23 February 2013

Sports Center Saturday-The Start of Bruce Glover's Coaching Career

Bruce Glover coaching at Fort McClellan, Alabama

Basketball Game at Fort McClellan, Alabama

Playing basketball during World War II at Fort McClellan, Alabama

My dad, Bruce Glover, served in the U.S. Army during World War II.  Victory was achieved in Europe and he was sent back to the United States to wait for further orders.  He was assigned to Fort McClellan, Alabama.  During his time at Fort McClellan, he coached a basketball team.  This team was the first of many as my dad went on to be a coach for another fifty years.  Below are his memories, in his own writing, of that time:

"The most beautiful sight I think I ever witnessed up to this time of my life occurred on the voyage home when our ship entered New York Harbor and for the first time I saw the “Statue of  Liberty.”  What excitement to finally be coming home to see Mom, Dad, and all my friends.  I was given a two week furlough before an assignment at Fort McClellan, Alabama as a physical Training and Bayonet  Instructor.  We all figured it would only be a matter of time before we would be heading to the Pacific Theater.  I did not have enough points to get out at this time.  While at Fort McClellan I also coached and played on a company basketball team in the evening for recreation. We didn't have a very good team. At the end of the season there was a post championship tournament in which the 7 regiments stationed there selected all star teams from their regiments.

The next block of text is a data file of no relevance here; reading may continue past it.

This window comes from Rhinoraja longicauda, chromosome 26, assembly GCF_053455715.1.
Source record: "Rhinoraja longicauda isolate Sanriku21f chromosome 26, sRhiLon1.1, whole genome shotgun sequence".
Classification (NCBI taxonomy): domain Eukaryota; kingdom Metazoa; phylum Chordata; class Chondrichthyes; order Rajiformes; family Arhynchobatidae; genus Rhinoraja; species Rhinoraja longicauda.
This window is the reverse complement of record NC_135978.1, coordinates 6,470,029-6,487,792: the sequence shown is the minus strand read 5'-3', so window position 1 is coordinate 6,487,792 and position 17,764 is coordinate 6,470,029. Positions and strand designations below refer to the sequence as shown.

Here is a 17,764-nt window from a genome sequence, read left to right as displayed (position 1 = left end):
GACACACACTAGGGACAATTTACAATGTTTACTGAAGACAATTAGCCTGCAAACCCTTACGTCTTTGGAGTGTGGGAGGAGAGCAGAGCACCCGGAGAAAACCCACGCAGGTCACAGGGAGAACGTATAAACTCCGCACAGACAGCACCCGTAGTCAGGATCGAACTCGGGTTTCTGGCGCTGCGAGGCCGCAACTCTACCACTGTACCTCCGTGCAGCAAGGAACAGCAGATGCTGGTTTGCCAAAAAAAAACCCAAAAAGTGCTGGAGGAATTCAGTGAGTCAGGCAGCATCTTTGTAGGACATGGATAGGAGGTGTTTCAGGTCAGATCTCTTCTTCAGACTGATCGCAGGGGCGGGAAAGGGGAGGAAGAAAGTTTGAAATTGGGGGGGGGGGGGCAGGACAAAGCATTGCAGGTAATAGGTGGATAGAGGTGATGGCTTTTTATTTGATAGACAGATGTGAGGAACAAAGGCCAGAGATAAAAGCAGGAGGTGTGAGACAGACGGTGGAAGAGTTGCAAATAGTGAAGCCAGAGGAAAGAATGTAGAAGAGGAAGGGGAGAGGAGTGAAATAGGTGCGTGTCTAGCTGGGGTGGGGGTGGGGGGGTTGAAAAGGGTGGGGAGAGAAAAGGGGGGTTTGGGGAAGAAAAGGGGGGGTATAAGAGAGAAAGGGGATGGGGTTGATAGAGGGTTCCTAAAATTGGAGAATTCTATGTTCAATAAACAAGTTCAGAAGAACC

Colonel Reeder the Regimental Commander of the 7th Regiment of which I was a member asked me to coach the team which I gladly accepted.  We had two weeks to practice, pick our team and get ready for the Tournament.  

The 3rd Regiment won practically every  year and were heavy favorites as they had some college players including one who played some at Notre Dame.  I was pretty discouraged when I held our first couple of tryouts as there seemed to be hardly any talent at all.  Then one night I heard a knock on my door in the Officer’s quarters and a Captain from another company in our Regiment said he just got a shipment of new trainees fresh out of New York high schools and they wanted to play basketball and was there any openings.  I would have accepted anyone at this time and told them to report to the gym the next night at 7 o’clock.  5 boys reported and all of them had either played together or against each other in New York city schools.

WOW ONE TRIP UP AND DOWN THE FLOOR AND I HAD MY STARTING FIVE.  Jack Gilcrest was a 5-10 guard who could shoot the eyes out of the basket.  An Italian lad named Pommerano was 6-2 had all the moves in the middle, shooting, passing, and rebounding.  The other 3 boys were equally impressive and they blended together as a team as if they had played together all their lives.  To make a long story short we won the tournament breezing handily through the first two games and whipping the 3rd Regiment in the finals by 2 points.  Needless to say I was, along with the team, the Toast of the Regiment as a result.  My biggest contribution was probably staying out of the way and letting them play.  I truly believe this experience was a catalyst for launching my coaching and teaching career at Western Michigan University in Kalamazoo following my release from the service."      


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